Temporary Transvenous Catheter-Electrode Pacing of the Heart
Experience with 110 separate periods of transvenous cardiac pacing by means of a catheter-electrode in 91 patients has been reviewed. Indications for the use of the catheter-electrode included (1) complete heart block with and without Adams-Stokes syndrome, (2) other arrhythmias with and without cardiogenic syncope, (3) malfunction of previously implanted permanent pacemaker units, and (4) need for pacing during general surgical procedures in patients with a variety of rhythm disturbances. A case illustrating the combined use of drug therapy and catheter-electrode pacing in controlling paroxysmal ventricular tachycardia is presented.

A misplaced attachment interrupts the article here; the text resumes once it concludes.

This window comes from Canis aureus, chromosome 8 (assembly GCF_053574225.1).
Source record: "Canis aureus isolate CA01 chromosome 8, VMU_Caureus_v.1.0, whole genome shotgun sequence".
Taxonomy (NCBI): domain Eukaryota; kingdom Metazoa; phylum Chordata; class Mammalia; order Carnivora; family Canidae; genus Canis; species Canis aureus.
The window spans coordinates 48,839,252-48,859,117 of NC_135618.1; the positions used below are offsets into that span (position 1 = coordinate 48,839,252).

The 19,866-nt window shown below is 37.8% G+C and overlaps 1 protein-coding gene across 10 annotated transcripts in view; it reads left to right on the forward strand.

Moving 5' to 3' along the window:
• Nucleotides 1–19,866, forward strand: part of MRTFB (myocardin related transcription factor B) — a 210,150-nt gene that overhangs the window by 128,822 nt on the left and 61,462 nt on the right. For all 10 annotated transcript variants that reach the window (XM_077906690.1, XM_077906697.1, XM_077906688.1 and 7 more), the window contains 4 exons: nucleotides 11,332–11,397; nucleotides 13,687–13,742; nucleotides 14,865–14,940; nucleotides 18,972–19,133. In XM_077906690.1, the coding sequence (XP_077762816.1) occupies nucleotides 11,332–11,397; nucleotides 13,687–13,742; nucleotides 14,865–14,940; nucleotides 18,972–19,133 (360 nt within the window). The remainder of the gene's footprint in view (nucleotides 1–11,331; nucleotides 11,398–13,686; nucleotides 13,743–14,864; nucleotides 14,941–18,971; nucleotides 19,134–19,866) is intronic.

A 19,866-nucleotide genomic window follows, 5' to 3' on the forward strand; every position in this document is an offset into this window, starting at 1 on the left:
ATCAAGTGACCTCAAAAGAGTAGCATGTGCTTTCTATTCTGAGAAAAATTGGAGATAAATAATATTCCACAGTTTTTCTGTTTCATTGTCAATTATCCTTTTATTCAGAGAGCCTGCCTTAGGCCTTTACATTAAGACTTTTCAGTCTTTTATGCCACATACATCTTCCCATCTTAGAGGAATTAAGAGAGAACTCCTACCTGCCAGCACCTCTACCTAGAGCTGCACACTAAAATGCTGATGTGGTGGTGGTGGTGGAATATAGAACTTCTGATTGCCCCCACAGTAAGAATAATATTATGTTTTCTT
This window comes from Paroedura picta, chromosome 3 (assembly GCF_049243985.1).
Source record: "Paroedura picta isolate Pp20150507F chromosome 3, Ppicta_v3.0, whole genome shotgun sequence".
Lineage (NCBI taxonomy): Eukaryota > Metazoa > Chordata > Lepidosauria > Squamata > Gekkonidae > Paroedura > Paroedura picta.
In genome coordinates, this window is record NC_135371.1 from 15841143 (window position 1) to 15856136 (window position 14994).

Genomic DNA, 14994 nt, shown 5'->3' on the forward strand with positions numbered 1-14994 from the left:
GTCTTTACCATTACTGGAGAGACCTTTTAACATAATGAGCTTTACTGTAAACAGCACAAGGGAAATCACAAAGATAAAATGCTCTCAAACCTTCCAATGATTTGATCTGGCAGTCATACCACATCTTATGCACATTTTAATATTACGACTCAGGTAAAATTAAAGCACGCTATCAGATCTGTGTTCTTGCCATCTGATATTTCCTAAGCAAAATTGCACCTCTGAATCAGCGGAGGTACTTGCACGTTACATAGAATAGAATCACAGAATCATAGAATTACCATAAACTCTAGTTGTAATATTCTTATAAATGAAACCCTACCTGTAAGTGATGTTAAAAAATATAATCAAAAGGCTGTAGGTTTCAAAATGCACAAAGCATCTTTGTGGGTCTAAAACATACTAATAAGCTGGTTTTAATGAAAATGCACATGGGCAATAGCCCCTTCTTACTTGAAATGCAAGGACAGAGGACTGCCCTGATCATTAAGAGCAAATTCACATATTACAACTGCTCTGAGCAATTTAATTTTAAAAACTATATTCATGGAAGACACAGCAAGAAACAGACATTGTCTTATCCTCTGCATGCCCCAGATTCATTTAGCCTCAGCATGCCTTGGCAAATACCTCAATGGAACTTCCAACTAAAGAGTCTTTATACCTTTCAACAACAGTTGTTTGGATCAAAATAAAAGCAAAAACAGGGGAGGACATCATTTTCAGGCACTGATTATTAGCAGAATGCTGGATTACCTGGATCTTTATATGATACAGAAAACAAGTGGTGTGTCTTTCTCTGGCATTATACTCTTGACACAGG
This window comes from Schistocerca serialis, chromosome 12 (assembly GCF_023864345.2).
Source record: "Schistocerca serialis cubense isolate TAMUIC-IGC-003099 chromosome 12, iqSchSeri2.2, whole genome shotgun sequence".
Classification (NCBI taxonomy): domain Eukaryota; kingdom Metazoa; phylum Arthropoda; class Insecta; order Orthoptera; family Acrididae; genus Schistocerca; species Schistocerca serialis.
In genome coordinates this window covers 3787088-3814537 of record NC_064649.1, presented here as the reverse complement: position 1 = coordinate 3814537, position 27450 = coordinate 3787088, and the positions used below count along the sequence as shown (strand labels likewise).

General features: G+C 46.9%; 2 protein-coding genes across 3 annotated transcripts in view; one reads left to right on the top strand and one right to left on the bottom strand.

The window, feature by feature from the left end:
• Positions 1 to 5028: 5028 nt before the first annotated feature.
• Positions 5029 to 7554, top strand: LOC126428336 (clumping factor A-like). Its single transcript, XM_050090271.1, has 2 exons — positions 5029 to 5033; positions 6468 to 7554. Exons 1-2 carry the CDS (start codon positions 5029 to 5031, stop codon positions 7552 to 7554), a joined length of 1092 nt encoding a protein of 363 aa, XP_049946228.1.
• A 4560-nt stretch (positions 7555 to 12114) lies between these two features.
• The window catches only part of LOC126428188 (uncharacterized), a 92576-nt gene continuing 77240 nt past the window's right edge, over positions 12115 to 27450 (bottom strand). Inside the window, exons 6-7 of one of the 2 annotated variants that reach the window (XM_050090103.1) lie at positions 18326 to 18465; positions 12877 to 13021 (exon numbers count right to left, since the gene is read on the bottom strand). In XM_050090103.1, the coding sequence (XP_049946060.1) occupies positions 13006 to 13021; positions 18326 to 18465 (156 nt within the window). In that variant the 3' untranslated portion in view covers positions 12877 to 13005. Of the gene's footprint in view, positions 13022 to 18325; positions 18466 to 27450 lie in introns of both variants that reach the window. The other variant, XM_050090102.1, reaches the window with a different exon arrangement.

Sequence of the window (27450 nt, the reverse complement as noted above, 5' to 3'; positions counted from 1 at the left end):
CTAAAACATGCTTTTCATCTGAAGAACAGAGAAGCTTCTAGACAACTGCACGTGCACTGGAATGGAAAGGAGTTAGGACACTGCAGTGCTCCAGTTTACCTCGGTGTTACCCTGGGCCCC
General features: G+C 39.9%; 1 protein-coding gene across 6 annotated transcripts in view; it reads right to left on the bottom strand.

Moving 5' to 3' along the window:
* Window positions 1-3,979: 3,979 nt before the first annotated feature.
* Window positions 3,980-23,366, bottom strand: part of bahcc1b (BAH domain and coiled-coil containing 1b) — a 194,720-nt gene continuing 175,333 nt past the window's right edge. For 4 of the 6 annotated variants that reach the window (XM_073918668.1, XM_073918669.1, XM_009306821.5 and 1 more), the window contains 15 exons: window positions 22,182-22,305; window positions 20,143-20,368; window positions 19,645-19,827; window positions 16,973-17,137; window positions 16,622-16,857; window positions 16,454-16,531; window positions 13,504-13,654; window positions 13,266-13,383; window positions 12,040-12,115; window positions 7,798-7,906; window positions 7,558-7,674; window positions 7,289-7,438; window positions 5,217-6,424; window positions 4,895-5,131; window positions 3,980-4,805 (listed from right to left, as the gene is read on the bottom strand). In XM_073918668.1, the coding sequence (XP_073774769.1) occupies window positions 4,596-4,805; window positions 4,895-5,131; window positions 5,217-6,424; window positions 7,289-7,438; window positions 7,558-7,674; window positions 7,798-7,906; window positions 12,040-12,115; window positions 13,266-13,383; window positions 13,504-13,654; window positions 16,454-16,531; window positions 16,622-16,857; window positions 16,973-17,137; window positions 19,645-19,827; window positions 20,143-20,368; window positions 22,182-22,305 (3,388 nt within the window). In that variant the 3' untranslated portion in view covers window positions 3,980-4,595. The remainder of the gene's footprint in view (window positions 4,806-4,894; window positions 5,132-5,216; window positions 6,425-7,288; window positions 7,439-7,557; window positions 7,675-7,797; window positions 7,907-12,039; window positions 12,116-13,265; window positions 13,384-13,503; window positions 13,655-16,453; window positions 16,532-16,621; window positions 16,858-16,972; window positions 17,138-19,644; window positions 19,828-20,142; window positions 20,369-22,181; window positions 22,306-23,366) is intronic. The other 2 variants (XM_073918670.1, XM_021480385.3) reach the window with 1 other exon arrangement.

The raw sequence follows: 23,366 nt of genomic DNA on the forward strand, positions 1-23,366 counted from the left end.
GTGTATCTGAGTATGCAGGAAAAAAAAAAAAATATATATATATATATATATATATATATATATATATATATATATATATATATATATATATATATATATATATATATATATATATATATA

Only six deaths occurred in spite of the serious heart disease in all 91 patients in this series. Two were related to complications of temporary transvenous intracardiac pacing. The major complications associated with the procedure included perforation of the heart, bacteremia, acute myocardial infarction, cephalic vein phlebitis, and ventricular tachyarrhythmia. Minor problems were primarily related to equipment failure or positional difficulties with the catheter-electrode and were usually of no serious consequence.
- © 1967 American Heart Association, Inc.